Analysis: ISIS made 'al-Qaida-type' mistake by attacking West

If Islamic State had simply stuck to its Middle Eastern battles, it likely would have avoided a major Western military escalation.

November 17, 2015 11:48
3 minute read.
A FRENCH GENDARME stands along the road as he checks vehicles and verifies the identity of travelers

A FRENCH GENDARME stands along the road as he checks vehicles and verifies the identity of travelers on the A1 motorway. (photo credit: REUTERS)

Islamic State made a grave strategic error by attacking the heart of Western civilization in Paris, which undoubtedly will provoke a fierce Western military response that could devastate the group.

If Islamic State had simply stuck to its Middle Eastern battles, it likely would have avoided a major Western military escalation.

Al-Qaida’s 9/11 attack against the US evoked a ferocious response, leading ultimately to the death of its leader, Osama bin Laden, and scattering its remaining members into hiding across the globe. While the group was never totally defeated, it was greatly debilitated.
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Islamic State is set to face a similar onslaught that will remove its hold of swaths of territory in Iraq and Syria, and depending on Western resolve, possibly also in strongholds in weak states such as Libya and Nigeria.

Jihadist groups are not as disciplined and pragmatic as other Islamist movements such as the Muslim Brotherhood, its Palestinian branch Hamas, or Turkey’s AKP-led government, all of which condemned the Paris attacks.

However, they all, for example, have no problem with the targeting of Israeli civilians by Hamas.
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Their ultimate goal of building a caliphate to conquer the world may be the same as that of Islamic State or al-Qaida, but their methods to reach it are more complex and play along with the existing international order.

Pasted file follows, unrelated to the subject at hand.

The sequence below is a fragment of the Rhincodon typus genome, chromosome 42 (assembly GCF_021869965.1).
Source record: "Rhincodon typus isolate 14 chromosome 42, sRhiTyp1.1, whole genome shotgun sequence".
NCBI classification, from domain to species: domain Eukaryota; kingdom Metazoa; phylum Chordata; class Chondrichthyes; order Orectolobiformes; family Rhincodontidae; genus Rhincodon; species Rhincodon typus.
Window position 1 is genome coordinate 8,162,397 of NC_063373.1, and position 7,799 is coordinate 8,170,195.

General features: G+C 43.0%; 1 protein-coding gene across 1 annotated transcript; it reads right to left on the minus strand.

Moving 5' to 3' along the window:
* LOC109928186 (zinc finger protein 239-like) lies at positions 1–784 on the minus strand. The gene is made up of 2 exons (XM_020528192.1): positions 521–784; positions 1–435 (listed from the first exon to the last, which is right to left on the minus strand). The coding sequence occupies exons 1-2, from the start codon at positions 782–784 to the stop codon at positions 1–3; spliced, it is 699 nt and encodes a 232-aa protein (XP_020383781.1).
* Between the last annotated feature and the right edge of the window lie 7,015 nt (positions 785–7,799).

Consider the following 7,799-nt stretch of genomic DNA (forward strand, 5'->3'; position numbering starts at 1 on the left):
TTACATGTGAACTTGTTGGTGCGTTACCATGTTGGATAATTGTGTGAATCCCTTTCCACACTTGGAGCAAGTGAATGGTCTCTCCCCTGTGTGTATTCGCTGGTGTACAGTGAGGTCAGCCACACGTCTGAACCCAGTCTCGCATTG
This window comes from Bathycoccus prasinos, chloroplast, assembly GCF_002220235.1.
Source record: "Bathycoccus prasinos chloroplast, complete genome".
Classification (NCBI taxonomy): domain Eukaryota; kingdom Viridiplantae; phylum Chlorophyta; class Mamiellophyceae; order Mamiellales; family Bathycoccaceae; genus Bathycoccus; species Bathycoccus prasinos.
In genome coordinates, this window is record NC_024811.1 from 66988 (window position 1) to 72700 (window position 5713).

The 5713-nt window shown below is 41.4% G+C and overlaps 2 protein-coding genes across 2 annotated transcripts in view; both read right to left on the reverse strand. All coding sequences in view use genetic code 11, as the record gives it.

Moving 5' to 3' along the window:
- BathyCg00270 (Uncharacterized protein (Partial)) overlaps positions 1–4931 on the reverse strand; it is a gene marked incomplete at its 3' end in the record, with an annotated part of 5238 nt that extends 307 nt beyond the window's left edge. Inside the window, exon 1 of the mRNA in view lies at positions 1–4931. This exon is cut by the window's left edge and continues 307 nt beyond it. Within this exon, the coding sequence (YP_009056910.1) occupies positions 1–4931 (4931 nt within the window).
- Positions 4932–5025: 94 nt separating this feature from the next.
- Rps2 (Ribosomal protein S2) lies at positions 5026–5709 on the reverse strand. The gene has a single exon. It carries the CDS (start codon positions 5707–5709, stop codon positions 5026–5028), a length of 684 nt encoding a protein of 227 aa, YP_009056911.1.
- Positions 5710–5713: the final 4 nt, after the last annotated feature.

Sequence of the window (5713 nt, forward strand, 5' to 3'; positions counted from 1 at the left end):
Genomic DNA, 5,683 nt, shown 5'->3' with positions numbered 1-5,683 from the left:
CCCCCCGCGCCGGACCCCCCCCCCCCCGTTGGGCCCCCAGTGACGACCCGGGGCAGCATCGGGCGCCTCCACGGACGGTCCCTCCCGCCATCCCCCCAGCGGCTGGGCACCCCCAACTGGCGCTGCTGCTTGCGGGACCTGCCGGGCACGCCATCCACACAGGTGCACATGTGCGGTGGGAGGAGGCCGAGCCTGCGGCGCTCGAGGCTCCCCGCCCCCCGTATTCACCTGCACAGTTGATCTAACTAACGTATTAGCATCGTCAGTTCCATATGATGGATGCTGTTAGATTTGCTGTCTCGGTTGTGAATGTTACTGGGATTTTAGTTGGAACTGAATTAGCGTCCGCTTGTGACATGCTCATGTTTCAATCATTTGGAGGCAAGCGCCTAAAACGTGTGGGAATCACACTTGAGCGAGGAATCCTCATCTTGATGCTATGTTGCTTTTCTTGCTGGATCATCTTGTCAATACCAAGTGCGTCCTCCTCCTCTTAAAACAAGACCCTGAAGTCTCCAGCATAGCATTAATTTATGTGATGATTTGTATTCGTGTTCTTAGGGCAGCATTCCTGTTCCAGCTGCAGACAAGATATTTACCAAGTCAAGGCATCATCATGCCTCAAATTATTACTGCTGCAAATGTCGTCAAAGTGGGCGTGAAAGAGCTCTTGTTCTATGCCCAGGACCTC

Ely Karmon, senior researcher at the Institute for Counter-Terrorism at the Interdisciplinary Center Herzliya’s Institute for Policy and Strategy, told The Jerusalem Post that it appears Islamic State has changed its strategy.

Karmon cited the claimed Islamic State bombing of a Russian passenger jet in Egypt last month, which shows that the group is coordinating between people on the ground and its stronghold in Iraq and Syria.

The Israeli terrorism expert attributes the attack against the West as a sign that the group is under growing pressure on its home base, not only by the US coalition and by the Shi’ite axis, but also increasingly by Russia and even Turkey, which has been closing its border and making arrests.

The US has also increased its military participation against Islamic State, which has lost territory recently.

According to one figure Karmon has seen, France has around 1,800 of its citizens fighting in the Middle East.

As for the competition between Islamic State and al-Qaida, he points out that this can be seen clearly in Yemen, where al-Qaida has been cooperating with the Saudi regime, while Islamic State has been carrying out attacks on its own.

Islamic State is the big winner over al-Qaida because of the Paris attack and its hold on territory, something al-Qaida never succeeded in doing.

Jean-Pierre Filiu, professor of Middle East studies at Sciences Po’s Paris School of International Affairs and a long-time French diplomat who served in Arab countries, wrote in the European Politico website on Sunday: “The jihadi leadership in Raqqa is hoping to precipitate a Western ground offensive in Syria that would be as disastrous as the US-led invasion of Iraq in 2003, the very invasion that fed what would become the ‘Islamic State.’”

This view jibes with a report released on Monday by Matthew Henman, head of IHS Jane’s Terrorism & Insurgency Center, and Anna Boyd, head of Middle East Analysis at IHS Country Risk.

“The Islamic State aims to provoke an intensification of coalition operations against it, in support of its narrative of an apocalyptic confrontation, and to use terrorist attacks outside Syria and Iraq to compensate for the pressure of sanctions and conventional force on its ability to retain its territorial control over a quasi-state caliphate,” they wrote.

However, the long-term strategy of Islamic State is bound to lead to a massive effort to destroy the group, which may not eliminate it, but will cripple its ability to function and retain command and control of its cells throughout the world.

While Islamic State might believe that provoking a Western invasion could help its image and bog down the West in another Middle Eastern war, this would a losing wager for the group.

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